A man with a leather glove had an eagle on his arm was charging tourists for photographs. Chris could not resist it. It drew him in magnetically – those yellow eyes, that small hooked beak. He stared. The eagle stared. Chris had the same eyes as the bird, clear-sighted, totally intense. I wanted him to look away because it scared me somehow. Then the eagle panicked. It flapped and lost its grip, fell upside down and dangled there, leashed, flapping desperately, until the man roughly righted it. It was a small, ugly scene. Chris paid the man. I felt upset. No one took a photograph. We went back down the hill.

One more night in Lviv. We went from bar to bar. The first bar had a kitsch theme of Second World War partisans, the waiters dressed in battle gear and singing patriotic songs. The password on the door was smert rosiyanam, “death to Russians.” “What do Russians think of that?” we asked some students drinking beer and eating giant sausages. “It is only fun,” they said, “a joke between neighbors.” The year was 2013. The following year, there would be an anti-Russian uprising. Eight years after that, Putin’s army would invade. That password was not a joke. But we laughed and drank our beer. We ate our giant sausages. The waiters played accordions and our new friends clapped and cheered.

Another bar. Another bar. And then we found The Bar. For half an hour it was dead, six people there, no atmosphere. We were just about to leave. And then something happened. Something undefinable, transformative. One of those nights. It was like the appearance of the woman in the scarlet dress. A techno DJ started up. Suddenly the place was full. Everything took on a shine. The beat was heavenly. It became a glorious night, one more night in Lviv. We danced and bought people drinks. We made transitory friends. Chris almost got into a fight — something about a stolen scarf — and won the approval of the room, his enemy bundled out the door. The hours blurred by. We danced and danced. People gave us cigarettes. They grinned and shouted in our ears. We ordered vodka cocktails that the barman set alight with a blowtorch, searing orbs of blue flame that burned parts of our eyebrows off, everything was wonderful. One night in Lviv! We staggered through the streets.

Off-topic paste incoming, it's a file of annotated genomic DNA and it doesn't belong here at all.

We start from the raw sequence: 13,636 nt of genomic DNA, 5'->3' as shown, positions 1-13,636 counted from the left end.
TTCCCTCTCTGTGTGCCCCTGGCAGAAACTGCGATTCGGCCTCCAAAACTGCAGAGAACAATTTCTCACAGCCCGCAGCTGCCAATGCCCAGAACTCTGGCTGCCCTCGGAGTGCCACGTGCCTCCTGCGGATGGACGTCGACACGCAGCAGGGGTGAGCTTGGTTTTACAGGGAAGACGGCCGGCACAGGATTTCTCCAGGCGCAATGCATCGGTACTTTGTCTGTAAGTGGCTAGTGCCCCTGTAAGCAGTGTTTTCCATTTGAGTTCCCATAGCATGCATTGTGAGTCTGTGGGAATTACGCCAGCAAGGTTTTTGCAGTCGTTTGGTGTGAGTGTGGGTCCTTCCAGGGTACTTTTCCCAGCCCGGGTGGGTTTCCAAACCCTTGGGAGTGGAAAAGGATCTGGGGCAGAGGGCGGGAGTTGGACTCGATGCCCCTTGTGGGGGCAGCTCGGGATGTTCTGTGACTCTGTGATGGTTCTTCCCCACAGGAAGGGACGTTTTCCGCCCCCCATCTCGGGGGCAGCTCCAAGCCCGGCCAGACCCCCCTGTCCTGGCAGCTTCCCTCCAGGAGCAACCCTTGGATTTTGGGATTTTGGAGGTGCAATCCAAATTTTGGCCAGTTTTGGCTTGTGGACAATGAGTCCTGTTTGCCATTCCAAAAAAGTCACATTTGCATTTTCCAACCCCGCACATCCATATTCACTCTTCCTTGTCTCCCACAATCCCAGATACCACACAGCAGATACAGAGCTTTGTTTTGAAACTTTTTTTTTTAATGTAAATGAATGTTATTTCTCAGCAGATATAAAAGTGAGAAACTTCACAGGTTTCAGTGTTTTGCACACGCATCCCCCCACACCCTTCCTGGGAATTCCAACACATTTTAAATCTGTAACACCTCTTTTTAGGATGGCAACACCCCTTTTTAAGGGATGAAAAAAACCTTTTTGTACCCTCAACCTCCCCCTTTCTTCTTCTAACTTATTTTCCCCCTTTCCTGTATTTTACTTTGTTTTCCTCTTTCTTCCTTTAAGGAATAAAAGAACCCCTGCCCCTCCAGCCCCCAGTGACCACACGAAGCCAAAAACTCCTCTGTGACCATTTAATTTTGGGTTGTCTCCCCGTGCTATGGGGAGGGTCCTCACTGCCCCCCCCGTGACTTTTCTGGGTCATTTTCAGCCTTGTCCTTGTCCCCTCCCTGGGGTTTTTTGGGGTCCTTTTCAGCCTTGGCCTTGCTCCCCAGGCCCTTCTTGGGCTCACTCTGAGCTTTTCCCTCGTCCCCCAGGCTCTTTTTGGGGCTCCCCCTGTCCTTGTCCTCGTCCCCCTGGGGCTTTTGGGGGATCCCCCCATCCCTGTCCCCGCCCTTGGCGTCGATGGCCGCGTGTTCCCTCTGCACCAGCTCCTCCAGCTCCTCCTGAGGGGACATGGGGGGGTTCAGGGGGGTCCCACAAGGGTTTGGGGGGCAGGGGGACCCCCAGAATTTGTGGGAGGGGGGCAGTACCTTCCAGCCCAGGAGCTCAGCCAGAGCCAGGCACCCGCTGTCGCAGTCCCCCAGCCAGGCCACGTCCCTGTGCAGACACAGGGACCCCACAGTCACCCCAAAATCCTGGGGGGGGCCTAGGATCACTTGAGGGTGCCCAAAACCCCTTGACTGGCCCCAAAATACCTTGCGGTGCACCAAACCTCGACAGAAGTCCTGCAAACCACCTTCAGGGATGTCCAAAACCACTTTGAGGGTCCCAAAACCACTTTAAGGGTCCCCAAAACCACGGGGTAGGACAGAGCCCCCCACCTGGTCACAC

The next morning it was grim. We had to get to Poland. Everything ached and stank. A long bus ride to the border. Hours of waiting in a line next to green metal gates, passport checks, declarations, boredom and anxiety. A strip of scrubby no man’s land which we crossed hungover. At a currency exchange our hryvnia transformed into euros – no strong-armed village woman there, just a sterile countertop – and we entered the EU. The Polish flag, white and red. My muzzy head was pounding. We boarded another bus, and afterwards another bus. I felt sick and underwhelmed. Outside the window: well-paved roads, neat gardens next to bungalows, rows of well-placed conifers. It looked like anywhere else in Europe.

We dragged ourselves onto a train. Exhaustion crashed over me. All I wanted was to be still, to close my eyes, to have some peace. But Chris would not stop talking. Ayahuasca, UFOs, string theory, sacred geometry, quantum physics, pyramids. He was really on a roll. I sat there reeling with fatigue, my breath still rank from last night’s booze. After hours of this, he paused and gazed thoughtfully out the window. Ten minutes, I thought. That’s all I ask. Ten minutes of silence, nothing more. Then Chris’s eyes turned back to me, glowing with intensity.

“Do you think the Buddha really achieved enlightenment? He must have, mustn’t he?”

“I don’t want to talk about this now,” was all I said.

Eventually there were no more trains, no buses. We were somewhere. I can’t remember why we had traveled a grueling day to reach this place – a small town in Poland after dark, with empty, street-lit streets – but this place had been our aim. Our speech slurred with exhaustion. Another room with twin beds, more cigarettes we didn’t need. But the border had been crossed.

And when we woke: the mountains.